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Amare ‘upset’ about Suns’ Game 4 effort


PHOENIX — Nobody on the Phoenix side was all too pleased in the hours following the team’s disappointing 96-87 loss in Game 4 to the Portland Trail Blazers.

The reason for Amare Stoudemire’s displeasure was simple.

“I don’t think we had great effort,” STAT said after Sunday morning’s practice. “They got a few rebounds off of free throws, they outhustled us. I’m a little upset.”

After a game in which the Blazers’ front line of LaMarcus Aldridge, Marcus Camby and Juwan Howard combined for 26 rebounds, including Aldridge’s 31 and 11 outing, Stoudemire watched film of Game 4 four times. One of those times came on the flight back from Portland with the coaching staff, a sign that STAT really wants to learn and improve.

On the bright side of Game 4, STAT played his best offensive game of the series in scoring 26 points on 9-for-16 shooting, finally finding a way to knife his way through Portland’s interior-focused defense. For a stretch of the fourth quarter, going to Stoudemire was the only way Phoenix was scoring.

However, Aldridge also enjoyed his best game of the series after Phoenix loaded up on him and limited him in Games 2 and 3, but Stoudemire and head coach Alvin Gentry both were happy with the kinds of shots he was getting.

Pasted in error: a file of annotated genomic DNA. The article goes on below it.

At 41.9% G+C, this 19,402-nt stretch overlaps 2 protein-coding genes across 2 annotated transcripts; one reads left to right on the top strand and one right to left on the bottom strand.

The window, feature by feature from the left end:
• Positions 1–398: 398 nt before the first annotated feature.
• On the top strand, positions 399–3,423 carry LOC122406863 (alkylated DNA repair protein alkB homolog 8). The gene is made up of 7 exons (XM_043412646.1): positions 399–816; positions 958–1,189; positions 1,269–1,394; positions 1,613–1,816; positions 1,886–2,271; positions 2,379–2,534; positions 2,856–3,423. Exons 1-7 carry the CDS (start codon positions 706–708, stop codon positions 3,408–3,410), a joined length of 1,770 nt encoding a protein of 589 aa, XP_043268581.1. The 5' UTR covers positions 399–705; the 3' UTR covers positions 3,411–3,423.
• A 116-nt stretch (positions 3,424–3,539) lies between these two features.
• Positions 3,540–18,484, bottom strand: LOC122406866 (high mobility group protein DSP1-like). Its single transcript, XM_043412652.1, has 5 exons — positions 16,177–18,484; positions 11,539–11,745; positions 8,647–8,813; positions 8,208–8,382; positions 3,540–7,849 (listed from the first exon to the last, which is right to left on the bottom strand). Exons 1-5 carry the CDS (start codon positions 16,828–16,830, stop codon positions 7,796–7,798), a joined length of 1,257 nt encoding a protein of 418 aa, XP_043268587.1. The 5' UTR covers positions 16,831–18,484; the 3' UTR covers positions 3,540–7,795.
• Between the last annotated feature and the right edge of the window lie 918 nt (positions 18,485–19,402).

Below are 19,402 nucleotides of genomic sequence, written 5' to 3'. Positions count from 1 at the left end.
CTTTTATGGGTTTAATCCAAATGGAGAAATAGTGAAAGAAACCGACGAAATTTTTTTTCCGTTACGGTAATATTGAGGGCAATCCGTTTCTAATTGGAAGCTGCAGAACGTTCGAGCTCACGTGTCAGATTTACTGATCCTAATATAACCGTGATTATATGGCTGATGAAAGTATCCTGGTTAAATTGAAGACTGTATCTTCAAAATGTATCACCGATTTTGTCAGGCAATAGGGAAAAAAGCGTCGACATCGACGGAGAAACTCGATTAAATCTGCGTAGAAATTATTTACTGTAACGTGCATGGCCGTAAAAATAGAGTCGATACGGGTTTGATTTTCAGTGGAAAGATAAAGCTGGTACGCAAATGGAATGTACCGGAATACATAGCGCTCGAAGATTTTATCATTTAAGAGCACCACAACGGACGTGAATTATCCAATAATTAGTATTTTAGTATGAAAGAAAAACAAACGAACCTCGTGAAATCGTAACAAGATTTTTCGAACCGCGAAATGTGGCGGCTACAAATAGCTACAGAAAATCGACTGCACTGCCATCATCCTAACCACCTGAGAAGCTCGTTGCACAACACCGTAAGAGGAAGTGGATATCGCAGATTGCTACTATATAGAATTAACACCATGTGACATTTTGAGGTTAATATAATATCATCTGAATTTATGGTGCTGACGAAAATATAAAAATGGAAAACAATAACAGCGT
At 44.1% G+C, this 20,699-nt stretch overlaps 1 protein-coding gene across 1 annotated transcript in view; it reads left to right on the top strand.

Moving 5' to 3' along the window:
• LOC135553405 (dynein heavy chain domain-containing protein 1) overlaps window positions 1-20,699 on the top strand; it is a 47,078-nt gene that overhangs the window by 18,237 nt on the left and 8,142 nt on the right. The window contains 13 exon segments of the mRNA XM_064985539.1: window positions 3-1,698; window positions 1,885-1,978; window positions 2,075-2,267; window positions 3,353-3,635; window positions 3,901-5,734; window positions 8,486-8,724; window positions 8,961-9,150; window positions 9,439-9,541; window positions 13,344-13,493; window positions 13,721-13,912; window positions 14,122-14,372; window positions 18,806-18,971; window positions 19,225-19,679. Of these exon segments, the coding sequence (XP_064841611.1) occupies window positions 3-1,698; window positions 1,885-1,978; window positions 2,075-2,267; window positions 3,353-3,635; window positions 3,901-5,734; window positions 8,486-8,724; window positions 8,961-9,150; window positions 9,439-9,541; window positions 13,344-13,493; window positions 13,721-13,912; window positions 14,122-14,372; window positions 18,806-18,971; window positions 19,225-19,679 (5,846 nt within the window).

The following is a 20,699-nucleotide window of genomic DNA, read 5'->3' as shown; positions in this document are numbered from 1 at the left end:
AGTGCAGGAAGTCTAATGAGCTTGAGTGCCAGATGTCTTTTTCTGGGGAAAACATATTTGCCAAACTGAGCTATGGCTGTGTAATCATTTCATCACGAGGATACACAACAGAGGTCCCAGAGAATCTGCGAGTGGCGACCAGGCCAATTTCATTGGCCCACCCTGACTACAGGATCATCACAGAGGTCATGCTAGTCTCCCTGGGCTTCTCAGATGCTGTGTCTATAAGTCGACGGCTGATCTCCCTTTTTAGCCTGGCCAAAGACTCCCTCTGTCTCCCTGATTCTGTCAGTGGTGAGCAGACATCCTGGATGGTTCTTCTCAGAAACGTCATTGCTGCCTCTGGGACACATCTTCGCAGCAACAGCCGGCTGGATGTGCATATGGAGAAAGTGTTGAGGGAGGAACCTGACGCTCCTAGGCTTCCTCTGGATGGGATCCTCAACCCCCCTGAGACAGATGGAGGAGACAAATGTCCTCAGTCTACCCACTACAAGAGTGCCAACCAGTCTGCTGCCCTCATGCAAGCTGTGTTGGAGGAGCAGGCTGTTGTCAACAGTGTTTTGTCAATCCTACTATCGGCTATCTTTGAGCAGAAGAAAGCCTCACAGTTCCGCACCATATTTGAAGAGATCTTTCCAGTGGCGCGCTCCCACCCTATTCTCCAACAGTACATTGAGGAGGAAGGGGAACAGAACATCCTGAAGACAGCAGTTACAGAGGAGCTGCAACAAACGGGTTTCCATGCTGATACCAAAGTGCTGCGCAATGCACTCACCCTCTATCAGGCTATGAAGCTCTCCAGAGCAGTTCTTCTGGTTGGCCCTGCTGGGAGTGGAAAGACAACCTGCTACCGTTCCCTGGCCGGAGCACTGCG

“We’ll play him the same way,” Gentry said. “There’s a reason they just gave the guy $[65] million. He’s a pretty good player, so you try to take his strengths away and you try to make him do something that he feels a little bit uncomfortable doing. He’s shooting fall-away jumpers on the baseline. We feel comfortable with him doing that. We’ll see how it works out.”

Looking at Game 4 as a whole, it’s discouraging that Phoenix didn’t display any killer instinct following two straight overwhelming efforts. The Suns had a chance to essentially end the series, but instead they let the Blazers right back in, and Stoudemire isn’t happy about it.

“I think last night was a situation where we had a chance to really take control of the series, but we can’t dwell on that now,” he said. “We’ve got to make sure we take care of Game 5 in Phoenix. It’s going to be a big game for us. We’ll make sure we’re ready.”

Wanted: Bench production

Amare Stoudemire and Steve Nash have something to do with it as well, but one of the biggest reasons the Suns earned the fifth-best record in the NBA has to do with their bench.

But the bench just didn’t get it done up in Portland.

The Suns got only 18 points from their bench in Game 4, led by eight points from LB and seven from Channing Frye. The bench also contributed just 25 of the starter-led Game 3 blowout.

Part of it is lack of opportunity. During the regular season the Suns must have been the most rested team in the NBA, as Amare Stoudemire led the team in minutes at 34.6 a game and ranked 46th in the league. Steve Nash was second at 32.8 and 64th in the NBA. J-Rich (31.5 mpg) was 75th. That’s why Gentry never liked reporters asking him if so and so could use some rest.